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# Quadrats

Pieces of type metal, of the depth of the body of the respective sizes to which they are cast, but lower than types, so as to leave a blank space on the paper, when printed while they are placed.

An en quadrat is half as thick as its depth; an cm quadrat is equal in thickness and depth, and being square on its surface, is the true quadrat (from quadratus, squared); a two em quadrat is twice the thickness of its depth; a three em three times, a four em four times, as their names specify. Four ems are the largest quadrats that are cast. They are used to fill out short lines to form white lines, and to justify letters, figures, &c., in any part of the line or page. Four-em quadrats are rarely cast larger than Pica. English and Great Primer do not exceed three ems, nor does Double Pica exceed two ems.

In casting em and en quadrats the utmost exactness is necessary; they also require particular care in dressing, as the most trifling variation will instantly be discovered when they are ranged in figure work; and unless true in their justification, the arrangement will be so irregular, that all the pains and ingenuity of a compositor cannot rectify it. The first line of a paragraph is usually indented an em quadrat, but some printers prefer using an em and on. two, or oven three ems for wide measures, An em quadrat is the proper space after a full point when it terminates a sentence in a paragraph. En quadrats normally used after a semicolon, colon, &c., and sometimes after overhanging letters.

Circular or curved quadrats are made of various sizes so as to form circles from one to twenty-four inches in diameter; each pi.ro is exactly one eighth of a full circle, and when combined with similar pieces, will form quarter, half, three-quarter, and full circles. By reversing the combination of some of the pieces, serpentine and eccentric curves may be made of any length or depth. These curvilinear quadrats are of two kinds—inner quadrats with convex surface, and outer quadrats with concave surface. The curved line is produced by placing the convex and concave surfaces parallel to each other, so that when locked up firmly they hold the type inserted between them. The other sides of the quadrats are flat and right-angled, to allow a close introduction of type, and an easy justification with ordinary type.

Select two outer quadrats (each marked with the same number), join the smaller ends and justify the extremities carefully with ordinary quadrats, set the line of type in the hollow of the curve, but without justification, then insert two inner quadrats (of the same number) of smaller size than the outer quadrats—the size of the inner quadrats will depend upon the size of the type. A line, a canon for instance, will require smaller inner quadrats than will be needed for a line of Pica, and vice versâ. As the one increases the other diminishes. An ordinary clock dial will afford a good illustration. The space between the numeral X and I, is one fourth of a circle. The curved line descrihed around the foot of these numerals, is much less than the curve at the top; if the size of the numerals from X to I is decreased, the inner curve will be greater; if it is increased, it will be less. This will explain why the inner quadrat should be of less size than the outer, and why it, should diminish as the size of the type increases. The curve of the inner quadrat should be perfectly parallel with the curve of outer quadrat. When they are parallel they hind the type between firmly in every part.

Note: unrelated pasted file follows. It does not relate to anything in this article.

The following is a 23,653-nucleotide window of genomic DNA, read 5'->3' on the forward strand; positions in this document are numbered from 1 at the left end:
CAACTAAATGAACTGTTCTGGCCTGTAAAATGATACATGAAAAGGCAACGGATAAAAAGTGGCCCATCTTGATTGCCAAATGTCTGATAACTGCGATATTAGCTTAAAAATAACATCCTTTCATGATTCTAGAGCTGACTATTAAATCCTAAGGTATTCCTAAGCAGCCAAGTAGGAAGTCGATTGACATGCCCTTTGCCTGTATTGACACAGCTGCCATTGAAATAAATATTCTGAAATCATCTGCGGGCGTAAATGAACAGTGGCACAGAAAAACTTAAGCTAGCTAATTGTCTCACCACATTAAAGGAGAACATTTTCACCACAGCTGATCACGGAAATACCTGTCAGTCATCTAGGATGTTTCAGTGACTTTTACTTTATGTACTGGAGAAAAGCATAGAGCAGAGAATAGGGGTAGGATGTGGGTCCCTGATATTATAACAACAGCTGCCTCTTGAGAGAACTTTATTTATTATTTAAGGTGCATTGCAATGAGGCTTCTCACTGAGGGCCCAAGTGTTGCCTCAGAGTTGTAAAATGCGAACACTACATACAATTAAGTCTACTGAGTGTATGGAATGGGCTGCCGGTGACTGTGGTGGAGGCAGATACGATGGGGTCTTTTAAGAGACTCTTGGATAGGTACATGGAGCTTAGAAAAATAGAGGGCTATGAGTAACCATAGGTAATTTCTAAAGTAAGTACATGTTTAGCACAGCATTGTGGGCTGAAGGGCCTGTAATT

Then justify the line of type. As the sizes of type vary with different foundries, it will often be found that the inner quadrat of the nearest suitable size will not meet the type in every part. This difficulty may be obviated by introducing slips of the same length as the line of type. This increases the distance between the quadrats until the curved surfaces are perfectly parallel with each other. The line of type cannot be justified, unless they are parallel. When the inner and outer quadrats are thus adapted to each other, they not only bind the type firmly, but will also present a perfect surface on the other side. Unless they are parallel on the inner sides, and flat and square on the outer sides, the justification is not good; and the remedy must be found in changing the size of the inner circle, or in increasing the distance between the curved lines by the use of large type, or by paper or card-board.

When thus composed the type will be perfectly tight and secure, and the curved white line strictly accurate. As the quadrats are perfect segments of a large circle, they cannot be increased or diminished without destroying the truth of the curve. If the thin ends are pierced out with common quadrats, good justification will be rendered impossible. If they are shortened by cutting of them, they are ruined bits of lead; or short pieces of card between the curved surfaces are also wrong; they destroy that exact parallelism which is necessary for the security of the type.

Very accurate justification of the outer extremities of the quadrats is also indispensable. If the curved surfaces are kept parallel, and the flat surfaces kept square, no difficulty will be found in using them; and they will prove a valuable aid in ornamental printing.